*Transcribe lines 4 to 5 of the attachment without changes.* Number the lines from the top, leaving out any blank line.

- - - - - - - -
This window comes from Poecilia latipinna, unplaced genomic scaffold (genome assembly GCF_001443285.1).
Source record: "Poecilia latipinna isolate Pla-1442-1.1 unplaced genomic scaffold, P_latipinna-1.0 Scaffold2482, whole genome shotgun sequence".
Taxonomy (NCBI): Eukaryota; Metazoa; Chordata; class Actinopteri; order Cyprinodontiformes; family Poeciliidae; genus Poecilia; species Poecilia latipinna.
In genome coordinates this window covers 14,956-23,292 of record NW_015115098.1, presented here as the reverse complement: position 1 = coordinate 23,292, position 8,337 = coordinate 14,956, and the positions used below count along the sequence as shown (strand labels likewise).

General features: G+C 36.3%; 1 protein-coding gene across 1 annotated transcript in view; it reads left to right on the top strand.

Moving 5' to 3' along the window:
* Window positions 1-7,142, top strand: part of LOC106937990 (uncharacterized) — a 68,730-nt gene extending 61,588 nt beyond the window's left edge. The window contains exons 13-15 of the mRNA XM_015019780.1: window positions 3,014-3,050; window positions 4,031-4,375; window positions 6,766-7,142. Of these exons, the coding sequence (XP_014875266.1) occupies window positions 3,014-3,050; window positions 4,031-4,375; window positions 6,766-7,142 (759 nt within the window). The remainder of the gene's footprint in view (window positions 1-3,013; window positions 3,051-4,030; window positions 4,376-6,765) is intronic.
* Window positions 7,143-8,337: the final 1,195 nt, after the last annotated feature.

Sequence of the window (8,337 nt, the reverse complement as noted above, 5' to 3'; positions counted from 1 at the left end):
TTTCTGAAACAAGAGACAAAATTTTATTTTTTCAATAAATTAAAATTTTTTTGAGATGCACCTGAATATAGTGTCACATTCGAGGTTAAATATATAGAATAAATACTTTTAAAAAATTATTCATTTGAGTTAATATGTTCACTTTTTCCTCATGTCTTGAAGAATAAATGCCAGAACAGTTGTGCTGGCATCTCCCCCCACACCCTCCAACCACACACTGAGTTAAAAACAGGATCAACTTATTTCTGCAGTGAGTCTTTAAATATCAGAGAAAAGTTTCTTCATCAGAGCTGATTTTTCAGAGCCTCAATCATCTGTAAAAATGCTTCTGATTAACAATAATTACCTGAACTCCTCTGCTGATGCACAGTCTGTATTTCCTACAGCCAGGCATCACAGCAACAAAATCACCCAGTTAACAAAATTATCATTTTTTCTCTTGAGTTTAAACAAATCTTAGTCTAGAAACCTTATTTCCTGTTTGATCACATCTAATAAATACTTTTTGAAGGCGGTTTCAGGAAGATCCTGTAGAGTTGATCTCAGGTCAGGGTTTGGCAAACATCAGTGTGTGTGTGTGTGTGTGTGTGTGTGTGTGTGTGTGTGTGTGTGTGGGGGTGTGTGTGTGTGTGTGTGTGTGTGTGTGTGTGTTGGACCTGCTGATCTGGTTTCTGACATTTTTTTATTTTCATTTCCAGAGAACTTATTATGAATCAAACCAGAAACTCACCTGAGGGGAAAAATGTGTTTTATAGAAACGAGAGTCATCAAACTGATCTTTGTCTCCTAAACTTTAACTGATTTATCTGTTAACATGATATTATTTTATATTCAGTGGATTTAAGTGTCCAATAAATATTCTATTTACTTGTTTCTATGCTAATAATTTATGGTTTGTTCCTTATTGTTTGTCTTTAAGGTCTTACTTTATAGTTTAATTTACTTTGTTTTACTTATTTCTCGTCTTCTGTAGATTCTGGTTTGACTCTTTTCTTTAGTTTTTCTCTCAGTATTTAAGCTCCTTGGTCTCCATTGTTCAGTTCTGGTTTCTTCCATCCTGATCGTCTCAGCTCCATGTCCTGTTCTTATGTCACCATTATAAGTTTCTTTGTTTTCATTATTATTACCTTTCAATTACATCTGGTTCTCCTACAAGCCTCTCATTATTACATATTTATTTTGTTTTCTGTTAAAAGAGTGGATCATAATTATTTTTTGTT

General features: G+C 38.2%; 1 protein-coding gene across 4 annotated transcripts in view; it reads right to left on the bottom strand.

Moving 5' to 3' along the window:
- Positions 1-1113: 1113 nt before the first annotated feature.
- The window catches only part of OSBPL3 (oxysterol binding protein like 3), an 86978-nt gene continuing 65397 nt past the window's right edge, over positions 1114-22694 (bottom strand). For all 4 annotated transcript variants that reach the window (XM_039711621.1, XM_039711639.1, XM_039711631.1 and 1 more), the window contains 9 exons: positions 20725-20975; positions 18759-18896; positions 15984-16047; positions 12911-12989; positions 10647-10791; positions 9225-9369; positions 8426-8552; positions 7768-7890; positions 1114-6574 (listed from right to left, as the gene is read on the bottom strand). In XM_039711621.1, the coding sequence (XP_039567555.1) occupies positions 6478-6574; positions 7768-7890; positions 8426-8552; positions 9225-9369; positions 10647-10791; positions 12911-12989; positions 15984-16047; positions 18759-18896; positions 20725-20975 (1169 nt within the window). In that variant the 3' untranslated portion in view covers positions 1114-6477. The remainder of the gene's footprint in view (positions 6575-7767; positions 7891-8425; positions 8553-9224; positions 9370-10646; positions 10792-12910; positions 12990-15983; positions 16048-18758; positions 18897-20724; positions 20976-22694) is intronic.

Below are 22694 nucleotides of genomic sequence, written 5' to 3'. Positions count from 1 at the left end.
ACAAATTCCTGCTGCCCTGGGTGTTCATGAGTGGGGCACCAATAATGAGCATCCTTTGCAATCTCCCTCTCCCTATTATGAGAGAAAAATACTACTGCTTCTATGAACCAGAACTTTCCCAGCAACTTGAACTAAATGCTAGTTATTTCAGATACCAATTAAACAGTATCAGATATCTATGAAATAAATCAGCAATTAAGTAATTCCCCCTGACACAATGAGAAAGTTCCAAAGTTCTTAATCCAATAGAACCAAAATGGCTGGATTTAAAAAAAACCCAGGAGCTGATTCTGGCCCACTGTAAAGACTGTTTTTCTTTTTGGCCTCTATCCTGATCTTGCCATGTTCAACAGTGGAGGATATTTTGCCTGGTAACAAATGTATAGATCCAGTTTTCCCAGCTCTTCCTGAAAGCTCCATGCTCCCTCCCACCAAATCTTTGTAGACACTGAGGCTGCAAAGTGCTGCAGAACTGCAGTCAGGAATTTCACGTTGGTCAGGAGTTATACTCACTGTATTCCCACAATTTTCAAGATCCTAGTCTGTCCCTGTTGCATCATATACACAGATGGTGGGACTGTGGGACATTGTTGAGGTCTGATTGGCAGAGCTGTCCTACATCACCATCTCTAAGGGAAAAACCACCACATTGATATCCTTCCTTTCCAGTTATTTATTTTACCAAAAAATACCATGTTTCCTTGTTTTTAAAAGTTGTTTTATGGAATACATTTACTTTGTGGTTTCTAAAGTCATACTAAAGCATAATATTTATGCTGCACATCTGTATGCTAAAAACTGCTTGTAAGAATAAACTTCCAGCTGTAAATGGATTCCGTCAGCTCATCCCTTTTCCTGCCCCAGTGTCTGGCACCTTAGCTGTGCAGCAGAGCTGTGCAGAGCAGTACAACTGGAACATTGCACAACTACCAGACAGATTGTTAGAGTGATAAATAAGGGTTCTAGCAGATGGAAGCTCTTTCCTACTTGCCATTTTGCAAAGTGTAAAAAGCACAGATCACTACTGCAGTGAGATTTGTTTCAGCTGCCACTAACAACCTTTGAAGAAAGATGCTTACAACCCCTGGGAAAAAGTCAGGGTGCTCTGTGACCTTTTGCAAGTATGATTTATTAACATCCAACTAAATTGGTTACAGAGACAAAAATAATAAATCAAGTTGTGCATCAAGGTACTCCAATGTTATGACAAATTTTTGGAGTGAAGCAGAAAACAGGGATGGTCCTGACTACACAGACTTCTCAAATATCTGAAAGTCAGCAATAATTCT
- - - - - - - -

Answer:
In genome coordinates this window covers 14,956-23,292 of record NW_015115098.1, presented here as the reverse complement: position 1 = coordinate 23,292, position 8,337 = coordinate 14,956, and the positions used below count along the sequence as shown (strand labels likewise).

General features: G+C 36.3%; 1 protein-coding gene across 1 annotated transcript in view; it reads left to right on the top strand.